First off, let's say a little something about structure. There is no one way to do it. However, what's important is that you pick your structure wisely. Structure is not just something that should be fallen into accidentally. It is the scaffolding that holds up your narrative and it should lend to the story in its entirety.
With that in mind, let's start with our first chosen structure:
The three-act structure is a model most commonly used in screenwriting, but also used in novels. It divides a fictional narrative into three parts, often called the Setup, the Confrontation and the Resolution.
SETUP - This is used to set up your setting, characters, initial conflict, and world building. It includes your inciting incident, leading up to your first plot point (where your main character's life changes irrevocably). This is where you need to establish your dramatic question (e.g. Will Emily find her true love, or will the bad guy get her first?)
CONFRONTATION - This is also known as rising action. The idea is for the main character to attempt to overcome the obstacles before them and the antagonist, only to find themselves in ever worsening situations. The main character must learn new skills, as well as arrive at a higher sense of awareness of who they are and what they are capable of. This is vital in order for them to deal with their predicament.
RESOLUTION - This is the denouncement of your tale, including the resolutions of the core plot and the subplots. It is the climax of your novel, and the answer to the dramatic question.
Pros: This structure allows for a plot and character arc that rises with the tension of the novel, and allows for simultaneous, organized and well-set out points that the reader has come to expect and know. It is simple, universally applicable, and many readers expect it.
Cons: This can restrict the creativity of the story and can become a little predictable.
This is where the writer chooses to create a structure of their own choosing - this may involving writing out of chronological order, working with epistolary elements, writing a story in reverse, utilizing tandem structures...anything the writer dreams up.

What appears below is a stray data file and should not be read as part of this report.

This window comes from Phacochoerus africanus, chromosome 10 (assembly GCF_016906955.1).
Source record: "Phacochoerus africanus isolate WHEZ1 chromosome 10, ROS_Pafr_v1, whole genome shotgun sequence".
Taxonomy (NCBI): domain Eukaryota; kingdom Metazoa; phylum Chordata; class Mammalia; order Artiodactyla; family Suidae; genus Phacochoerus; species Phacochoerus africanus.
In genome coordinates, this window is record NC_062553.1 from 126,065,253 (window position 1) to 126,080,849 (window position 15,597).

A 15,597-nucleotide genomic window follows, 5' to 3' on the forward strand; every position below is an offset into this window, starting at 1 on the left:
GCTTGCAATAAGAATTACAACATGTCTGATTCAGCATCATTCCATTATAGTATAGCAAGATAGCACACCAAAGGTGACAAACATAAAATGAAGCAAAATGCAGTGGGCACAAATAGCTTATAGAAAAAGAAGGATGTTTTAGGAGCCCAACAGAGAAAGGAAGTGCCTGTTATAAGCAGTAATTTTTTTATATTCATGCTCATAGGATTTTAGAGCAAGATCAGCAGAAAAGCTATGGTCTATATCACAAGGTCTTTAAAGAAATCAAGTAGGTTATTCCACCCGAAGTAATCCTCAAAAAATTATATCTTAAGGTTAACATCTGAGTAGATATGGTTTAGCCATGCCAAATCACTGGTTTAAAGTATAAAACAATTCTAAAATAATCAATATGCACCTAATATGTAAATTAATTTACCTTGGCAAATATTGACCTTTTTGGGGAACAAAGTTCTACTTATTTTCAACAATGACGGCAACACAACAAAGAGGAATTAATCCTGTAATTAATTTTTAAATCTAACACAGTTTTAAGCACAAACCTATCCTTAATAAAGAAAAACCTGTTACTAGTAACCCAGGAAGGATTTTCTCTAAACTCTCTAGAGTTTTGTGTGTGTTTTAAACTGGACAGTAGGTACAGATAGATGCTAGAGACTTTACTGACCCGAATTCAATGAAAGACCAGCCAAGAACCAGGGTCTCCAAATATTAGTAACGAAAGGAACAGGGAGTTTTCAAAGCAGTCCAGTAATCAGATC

Non-traditional structure is as wide and varied as the writer's imagination. However, there is a caveat: a strong plot and character arc must still be firmly in place. The reader will still expect to see growth and development of the character, inciting incidents. pinch points, and a solid resolution.
Pros: This structure lends itself very well to suspense, mystery, surprises, twists, and intrigue. It can also be very good for bringing the reader firmly into the character's head if using an epistolary style. Many writers choose this so they can play with the writing boundaries, making a statement with their structure and not just with their words.
Cons: Non-traditional structure can become unwieldy and messy if not handled with care. The writer still needs to engage all the points traditional structure does, without losing the reader along the way. It's also important that this structure isn't used as a gimmick, and that it is used to bring out the very best of your story.
No matter the structure you choose, you must use it wisely. Make sure you use what suits your novel best. Are you working on a thriller? Could a non-chronological novel jazz things up and lend to the intrigue? Could an epistolary novel of letters and diary excerpts add depth to a romance novel? Or are you on a hero's quest that works best with a traditional structure, or a sci-fi novel that demands a clean three act format? That's not to say certain genres need one format or another. Certainly not. What it does mean is that you need to think through your structures and decide which one makes your novel better, stronger, and clearer.
At the end of the day, it's your choice - but choose wisely.